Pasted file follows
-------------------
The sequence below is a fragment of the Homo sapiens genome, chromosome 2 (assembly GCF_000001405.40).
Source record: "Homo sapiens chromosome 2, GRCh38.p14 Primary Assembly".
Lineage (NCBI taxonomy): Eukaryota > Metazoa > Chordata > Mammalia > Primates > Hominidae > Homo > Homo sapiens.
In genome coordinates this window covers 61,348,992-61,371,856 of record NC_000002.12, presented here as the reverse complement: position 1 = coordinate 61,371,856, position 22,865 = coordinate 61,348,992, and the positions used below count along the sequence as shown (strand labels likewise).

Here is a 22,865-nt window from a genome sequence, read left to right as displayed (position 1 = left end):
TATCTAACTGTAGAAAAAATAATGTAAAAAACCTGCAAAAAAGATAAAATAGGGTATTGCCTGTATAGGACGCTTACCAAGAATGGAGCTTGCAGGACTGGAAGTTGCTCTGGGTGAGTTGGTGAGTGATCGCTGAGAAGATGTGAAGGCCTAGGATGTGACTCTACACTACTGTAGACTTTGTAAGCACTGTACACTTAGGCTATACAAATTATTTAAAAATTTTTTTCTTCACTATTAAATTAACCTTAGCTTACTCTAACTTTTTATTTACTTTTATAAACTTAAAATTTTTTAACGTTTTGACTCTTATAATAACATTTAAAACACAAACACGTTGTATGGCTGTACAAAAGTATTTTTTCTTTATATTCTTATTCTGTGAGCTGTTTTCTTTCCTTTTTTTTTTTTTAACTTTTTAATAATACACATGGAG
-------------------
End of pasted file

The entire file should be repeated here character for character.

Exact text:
The sequence below is a fragment of the Homo sapiens genome, chromosome 2 (assembly GCF_000001405.40).
Source record: "Homo sapiens chromosome 2, GRCh38.p14 Primary Assembly".
Lineage (NCBI taxonomy): Eukaryota > Metazoa > Chordata > Mammalia > Primates > Hominidae > Homo > Homo sapiens.
In genome coordinates this window covers 61,348,992-61,371,856 of record NC_000002.12, presented here as the reverse complement: position 1 = coordinate 61,371,856, position 22,865 = coordinate 61,348,992, and the positions used below count along the sequence as shown (strand labels likewise).

Here is a 22,865-nt window from a genome sequence, read left to right as displayed (position 1 = left end):
TATCTAACTGTAGAAAAAATAATGTAAAAAACCTGCAAAAAAGATAAAATAGGGTATTGCCTGTATAGGACGCTTACCAAGAATGGAGCTTGCAGGACTGGAAGTTGCTCTGGGTGAGTTGGTGAGTGATCGCTGAGAAGATGTGAAGGCCTAGGATGTGACTCTACACTACTGTAGACTTTGTAAGCACTGTACACTTAGGCTATACAAATTATTTAAAAATTTTTTTCTTCACTATTAAATTAACCTTAGCTTACTCTAACTTTTTATTTACTTTTATAAACTTAAAATTTTTTAACGTTTTGACTCTTATAATAACATTTAAAACACAAACACGTTGTATGGCTGTACAAAAGTATTTTTTCTTTATATTCTTATTCTGTGAGCTGTTTTCTTTCCTTTTTTTTTTTTTAACTTTTTAATAATACACATGGAG